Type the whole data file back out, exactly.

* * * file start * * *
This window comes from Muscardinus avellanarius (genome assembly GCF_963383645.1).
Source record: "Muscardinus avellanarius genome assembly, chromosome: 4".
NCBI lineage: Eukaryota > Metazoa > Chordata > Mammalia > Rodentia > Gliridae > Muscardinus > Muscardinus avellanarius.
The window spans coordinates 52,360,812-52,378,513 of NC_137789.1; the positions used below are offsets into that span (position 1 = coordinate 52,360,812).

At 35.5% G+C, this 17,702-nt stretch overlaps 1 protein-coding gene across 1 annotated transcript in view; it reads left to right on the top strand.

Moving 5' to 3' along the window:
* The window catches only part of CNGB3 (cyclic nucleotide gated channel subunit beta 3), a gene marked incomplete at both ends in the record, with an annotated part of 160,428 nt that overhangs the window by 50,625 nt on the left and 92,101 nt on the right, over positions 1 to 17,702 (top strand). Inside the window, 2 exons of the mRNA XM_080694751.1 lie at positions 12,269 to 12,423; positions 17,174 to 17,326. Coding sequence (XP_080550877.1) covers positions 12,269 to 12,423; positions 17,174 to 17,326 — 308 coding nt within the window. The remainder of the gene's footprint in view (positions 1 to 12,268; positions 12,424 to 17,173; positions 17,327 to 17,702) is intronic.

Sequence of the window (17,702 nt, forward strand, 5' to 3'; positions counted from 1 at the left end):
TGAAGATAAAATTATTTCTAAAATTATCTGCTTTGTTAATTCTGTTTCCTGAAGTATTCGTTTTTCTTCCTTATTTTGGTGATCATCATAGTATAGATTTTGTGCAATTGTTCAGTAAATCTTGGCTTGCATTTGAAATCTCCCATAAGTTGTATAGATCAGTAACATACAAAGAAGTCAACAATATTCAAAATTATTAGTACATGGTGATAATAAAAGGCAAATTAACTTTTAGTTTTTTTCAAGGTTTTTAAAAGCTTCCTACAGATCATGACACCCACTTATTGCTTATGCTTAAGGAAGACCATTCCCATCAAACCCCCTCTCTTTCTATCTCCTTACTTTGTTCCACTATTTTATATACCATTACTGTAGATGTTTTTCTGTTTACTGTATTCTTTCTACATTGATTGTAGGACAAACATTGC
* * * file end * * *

This window comes from Muscardinus avellanarius (genome assembly GCF_963383645.1).
Source record: "Muscardinus avellanarius genome assembly, chromosome: 4".
NCBI lineage: Eukaryota > Metazoa > Chordata > Mammalia > Rodentia > Gliridae > Muscardinus > Muscardinus avellanarius.
The window spans coordinates 52,360,812-52,378,513 of NC_137789.1; the positions used below are offsets into that span (position 1 = coordinate 52,360,812).

At 35.5% G+C, this 17,702-nt stretch overlaps 1 protein-coding gene across 1 annotated transcript in view; it reads left to right on the top strand.

Moving 5' to 3' along the window:
* The window catches only part of CNGB3 (cyclic nucleotide gated channel subunit beta 3), a gene marked incomplete at both ends in the record, with an annotated part of 160,428 nt that overhangs the window by 50,625 nt on the left and 92,101 nt on the right, over positions 1 to 17,702 (top strand). Inside the window, 2 exons of the mRNA XM_080694751.1 lie at positions 12,269 to 12,423; positions 17,174 to 17,326. Coding sequence (XP_080550877.1) covers positions 12,269 to 12,423; positions 17,174 to 17,326 — 308 coding nt within the window. The remainder of the gene's footprint in view (positions 1 to 12,268; positions 12,424 to 17,173; positions 17,327 to 17,702) is intronic.

Sequence of the window (17,702 nt, forward strand, 5' to 3'; positions counted from 1 at the left end):
TGAAGATAAAATTATTTCTAAAATTATCTGCTTTGTTAATTCTGTTTCCTGAAGTATTCGTTTTTCTTCCTTATTTTGGTGATCATCATAGTATAGATTTTGTGCAATTGTTCAGTAAATCTTGGCTTGCATTTGAAATCTCCCATAAGTTGTATAGATCAGTAACATACAAAGAAGTCAACAATATTCAAAATTATTAGTACATGGTGATAATAAAAGGCAAATTAACTTTTAGTTTTTTTCAAGGTTTTTAAAAGCTTCCTACAGATCATGACACCCACTTATTGCTTATGCTTAAGGAAGACCATTCCCATCAAACCCCCTCTCTTTCTATCTCCTTACTTTGTTCCACTATTTTATATACCATTACTGTAGATGTTTTTCTGTTTACTGTATTCTTTCTACATTGATTGTAGGACAAACATTGC